Turkey offers to take key Syrian town off US hands right now

Turkey offers to take key Syrian town off US hands right now

Published
Personal photo provided by the family of Chief Cryptologic Technician (Interpretive) Shannon M. Kent, 35, who was killed Wednesday in Manbij, Syria. (Photo via U.S. Navy)

WASHINGTON — Turkey plans to move into the pivotal Syrian city of Manbij immediately after U.S. forces pull out, preempting any attempt by Syrian government forces to reach an accommodation with Kurds.

In fact, Turkey seems to be urging Washington to vacate the city now.

According to multiple news reports, Turkish President Tayyip Erdogan told President Donald Trump Sunday that Ankara will move into the area quickly to preserve security.

Manbij is where a suicide bomb attack killed four Americans last week, along with seven local civilians. They were dining in a popular restaurant. ISIS claimed responsibility for the attack.

The offer was made during a telephone call between the two leaders, according to news reports. It was the second call in a week between Trump and Erdogan to discuss Syria and the U.S. military withdrawal.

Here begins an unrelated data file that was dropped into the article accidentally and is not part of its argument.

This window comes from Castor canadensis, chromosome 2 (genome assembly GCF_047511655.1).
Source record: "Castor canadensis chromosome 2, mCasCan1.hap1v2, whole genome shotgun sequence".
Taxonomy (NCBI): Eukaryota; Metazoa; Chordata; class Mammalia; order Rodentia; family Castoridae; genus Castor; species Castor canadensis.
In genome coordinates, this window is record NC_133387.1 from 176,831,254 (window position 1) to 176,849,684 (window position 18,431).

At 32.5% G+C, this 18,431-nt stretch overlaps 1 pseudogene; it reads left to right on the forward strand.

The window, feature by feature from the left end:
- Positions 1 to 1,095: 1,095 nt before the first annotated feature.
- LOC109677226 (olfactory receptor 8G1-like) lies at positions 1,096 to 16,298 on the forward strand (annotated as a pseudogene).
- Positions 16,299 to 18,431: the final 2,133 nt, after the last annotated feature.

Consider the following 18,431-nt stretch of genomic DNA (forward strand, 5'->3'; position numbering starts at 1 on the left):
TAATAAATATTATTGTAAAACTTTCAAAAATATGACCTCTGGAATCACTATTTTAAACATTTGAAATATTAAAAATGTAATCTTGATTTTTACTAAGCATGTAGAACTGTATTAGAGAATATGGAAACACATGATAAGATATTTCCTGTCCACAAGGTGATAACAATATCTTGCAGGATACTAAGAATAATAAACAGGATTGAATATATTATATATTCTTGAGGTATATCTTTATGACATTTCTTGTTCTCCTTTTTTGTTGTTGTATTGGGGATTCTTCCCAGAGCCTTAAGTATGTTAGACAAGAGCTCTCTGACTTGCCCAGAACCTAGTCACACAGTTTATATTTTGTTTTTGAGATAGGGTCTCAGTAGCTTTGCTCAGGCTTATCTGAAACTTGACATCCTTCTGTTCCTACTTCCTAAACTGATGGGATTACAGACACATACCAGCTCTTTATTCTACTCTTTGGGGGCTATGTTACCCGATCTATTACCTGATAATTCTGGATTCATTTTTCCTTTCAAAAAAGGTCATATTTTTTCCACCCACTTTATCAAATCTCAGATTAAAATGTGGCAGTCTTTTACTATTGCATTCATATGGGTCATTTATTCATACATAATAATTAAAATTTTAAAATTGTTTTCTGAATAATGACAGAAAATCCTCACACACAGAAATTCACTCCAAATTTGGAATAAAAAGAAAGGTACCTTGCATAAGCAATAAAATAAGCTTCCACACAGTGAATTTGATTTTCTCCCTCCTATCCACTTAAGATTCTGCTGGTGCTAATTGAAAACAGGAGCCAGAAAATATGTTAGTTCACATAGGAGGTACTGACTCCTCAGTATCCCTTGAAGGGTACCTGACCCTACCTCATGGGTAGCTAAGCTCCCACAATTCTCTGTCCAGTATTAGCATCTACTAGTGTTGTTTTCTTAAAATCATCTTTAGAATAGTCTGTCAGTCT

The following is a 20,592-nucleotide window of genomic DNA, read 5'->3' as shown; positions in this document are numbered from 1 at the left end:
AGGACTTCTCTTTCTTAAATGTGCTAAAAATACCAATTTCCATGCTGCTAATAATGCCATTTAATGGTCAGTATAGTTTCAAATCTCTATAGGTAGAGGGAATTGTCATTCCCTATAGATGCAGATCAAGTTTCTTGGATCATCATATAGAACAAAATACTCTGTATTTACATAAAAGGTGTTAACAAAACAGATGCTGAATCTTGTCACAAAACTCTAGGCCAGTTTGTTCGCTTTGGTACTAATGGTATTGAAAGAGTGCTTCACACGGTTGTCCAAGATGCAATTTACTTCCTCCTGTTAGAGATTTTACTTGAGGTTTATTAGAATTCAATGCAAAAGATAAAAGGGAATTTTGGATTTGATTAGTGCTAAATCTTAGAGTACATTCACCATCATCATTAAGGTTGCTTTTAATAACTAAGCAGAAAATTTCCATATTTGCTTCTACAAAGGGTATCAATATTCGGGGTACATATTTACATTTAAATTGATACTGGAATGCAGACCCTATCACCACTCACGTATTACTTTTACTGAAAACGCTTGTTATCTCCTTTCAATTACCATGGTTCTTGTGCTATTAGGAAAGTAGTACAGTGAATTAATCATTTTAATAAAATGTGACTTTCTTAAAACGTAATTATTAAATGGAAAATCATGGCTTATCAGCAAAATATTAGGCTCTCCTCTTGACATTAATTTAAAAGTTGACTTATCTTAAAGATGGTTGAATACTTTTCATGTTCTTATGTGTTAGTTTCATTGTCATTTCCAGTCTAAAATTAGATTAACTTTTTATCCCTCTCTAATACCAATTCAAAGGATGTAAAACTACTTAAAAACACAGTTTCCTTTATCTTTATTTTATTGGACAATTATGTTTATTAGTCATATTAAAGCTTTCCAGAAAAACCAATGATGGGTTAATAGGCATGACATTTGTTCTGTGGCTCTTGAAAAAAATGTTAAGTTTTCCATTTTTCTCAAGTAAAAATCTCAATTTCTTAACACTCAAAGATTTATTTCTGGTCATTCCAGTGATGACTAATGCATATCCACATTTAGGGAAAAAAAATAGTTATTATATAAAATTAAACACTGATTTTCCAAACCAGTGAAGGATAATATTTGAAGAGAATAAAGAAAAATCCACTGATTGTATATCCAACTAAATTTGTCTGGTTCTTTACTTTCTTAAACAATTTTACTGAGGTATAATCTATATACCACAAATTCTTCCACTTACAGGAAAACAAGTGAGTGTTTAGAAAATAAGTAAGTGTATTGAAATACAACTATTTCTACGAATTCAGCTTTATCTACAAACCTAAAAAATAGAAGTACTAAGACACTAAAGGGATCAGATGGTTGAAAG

“President Trump underscored the importance of defeating terrorist elements that remain in Syria,” White House spokeswoman Sarah Sanders said in a read-out of the Sunday call, as reported by Al Jazerra.

“The two leaders agreed to continue to pursue a negotiated solution for northeast Syria that achieves our respective security concerns,” she said. “They also discussed their mutual interest in expanding the trade relationship between the United States and Turkey.”

Trump announced on December 19, 2018, he would withdraw the roughly 3,000 U.S. troops from Syria. He said ISIS had been defeated.

Manbij was retaken from ISIS in 2016 by the U.S.-led anti-ISIS coalition, whose ground troops are mostly Syrian Kurd fighters. Ankara has said those elements of the Syrian Democratic Forces (SDF) are terrorists; the U.S. does not agree.

Erodgan has made it clear he wants to eliminate the Kurdish forces and push Turkish troops as far east across northern Syria as possible. He has rebuffed Trump’s request to respect the Kurds and has not committed to establishing a vague safe zone for them sought by Trump.

That is one reason the Kurds have reached out to Damascus, hoping to strike an accommodation with government forces to keep Turkey in check and out of Manbij.

Russian forces in Syria are also eyeing a move into Manbij and have increased their patrols on the outskirts of the town.

After months of haggling, U.S. and Turkey began to join patrols in the area on November 1, 2018. Tensions have continued to increase, however. Pentagon officials have repeatedly said that if U.S. troops are fired upon they will return fire, even if it is at Turkish forces — who are NATO allies.

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